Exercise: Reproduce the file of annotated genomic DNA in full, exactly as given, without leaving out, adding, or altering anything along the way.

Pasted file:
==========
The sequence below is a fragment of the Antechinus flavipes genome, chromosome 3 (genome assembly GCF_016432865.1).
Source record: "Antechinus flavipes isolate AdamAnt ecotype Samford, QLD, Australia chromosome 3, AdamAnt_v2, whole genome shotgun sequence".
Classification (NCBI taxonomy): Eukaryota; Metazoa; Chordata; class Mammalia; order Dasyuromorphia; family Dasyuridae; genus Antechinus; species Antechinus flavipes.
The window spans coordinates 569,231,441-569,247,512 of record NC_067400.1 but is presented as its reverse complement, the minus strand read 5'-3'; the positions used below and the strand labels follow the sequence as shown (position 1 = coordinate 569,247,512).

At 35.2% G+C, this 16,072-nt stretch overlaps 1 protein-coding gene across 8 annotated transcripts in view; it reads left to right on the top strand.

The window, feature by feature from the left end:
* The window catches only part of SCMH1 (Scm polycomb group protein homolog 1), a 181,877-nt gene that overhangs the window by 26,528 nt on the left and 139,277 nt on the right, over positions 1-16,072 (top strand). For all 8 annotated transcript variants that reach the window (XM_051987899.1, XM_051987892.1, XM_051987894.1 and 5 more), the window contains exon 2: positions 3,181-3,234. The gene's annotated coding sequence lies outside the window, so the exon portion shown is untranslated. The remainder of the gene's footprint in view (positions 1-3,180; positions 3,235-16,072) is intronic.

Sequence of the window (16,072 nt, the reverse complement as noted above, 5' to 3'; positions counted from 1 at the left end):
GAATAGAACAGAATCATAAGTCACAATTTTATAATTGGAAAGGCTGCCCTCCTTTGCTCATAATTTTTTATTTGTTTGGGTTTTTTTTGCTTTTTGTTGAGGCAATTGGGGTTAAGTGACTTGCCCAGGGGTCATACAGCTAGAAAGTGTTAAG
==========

The sequence below is a fragment of the Antechinus flavipes genome, chromosome 3 (genome assembly GCF_016432865.1).
Source record: "Antechinus flavipes isolate AdamAnt ecotype Samford, QLD, Australia chromosome 3, AdamAnt_v2, whole genome shotgun sequence".
Classification (NCBI taxonomy): Eukaryota; Metazoa; Chordata; class Mammalia; order Dasyuromorphia; family Dasyuridae; genus Antechinus; species Antechinus flavipes.
The window spans coordinates 569,231,441-569,247,512 of record NC_067400.1 but is presented as its reverse complement, the minus strand read 5'-3'; the positions used below and the strand labels follow the sequence as shown (position 1 = coordinate 569,247,512).

At 35.2% G+C, this 16,072-nt stretch overlaps 1 protein-coding gene across 8 annotated transcripts in view; it reads left to right on the top strand.

The window, feature by feature from the left end:
* The window catches only part of SCMH1 (Scm polycomb group protein homolog 1), a 181,877-nt gene that overhangs the window by 26,528 nt on the left and 139,277 nt on the right, over positions 1-16,072 (top strand). For all 8 annotated transcript variants that reach the window (XM_051987899.1, XM_051987892.1, XM_051987894.1 and 5 more), the window contains exon 2: positions 3,181-3,234. The gene's annotated coding sequence lies outside the window, so the exon portion shown is untranslated. The remainder of the gene's footprint in view (positions 1-3,180; positions 3,235-16,072) is intronic.

Sequence of the window (16,072 nt, the reverse complement as noted above, 5' to 3'; positions counted from 1 at the left end):
GAATAGAACAGAATCATAAGTCACAATTTTATAATTGGAAAGGCTGCCCTCCTTTGCTCATAATTTTTTATTTGTTTGGGTTTTTTTTGCTTTTTGTTGAGGCAATTGGGGTTAAGTGACTTGCCCAGGGGTCATACAGCTAGAAAGTGTTAAG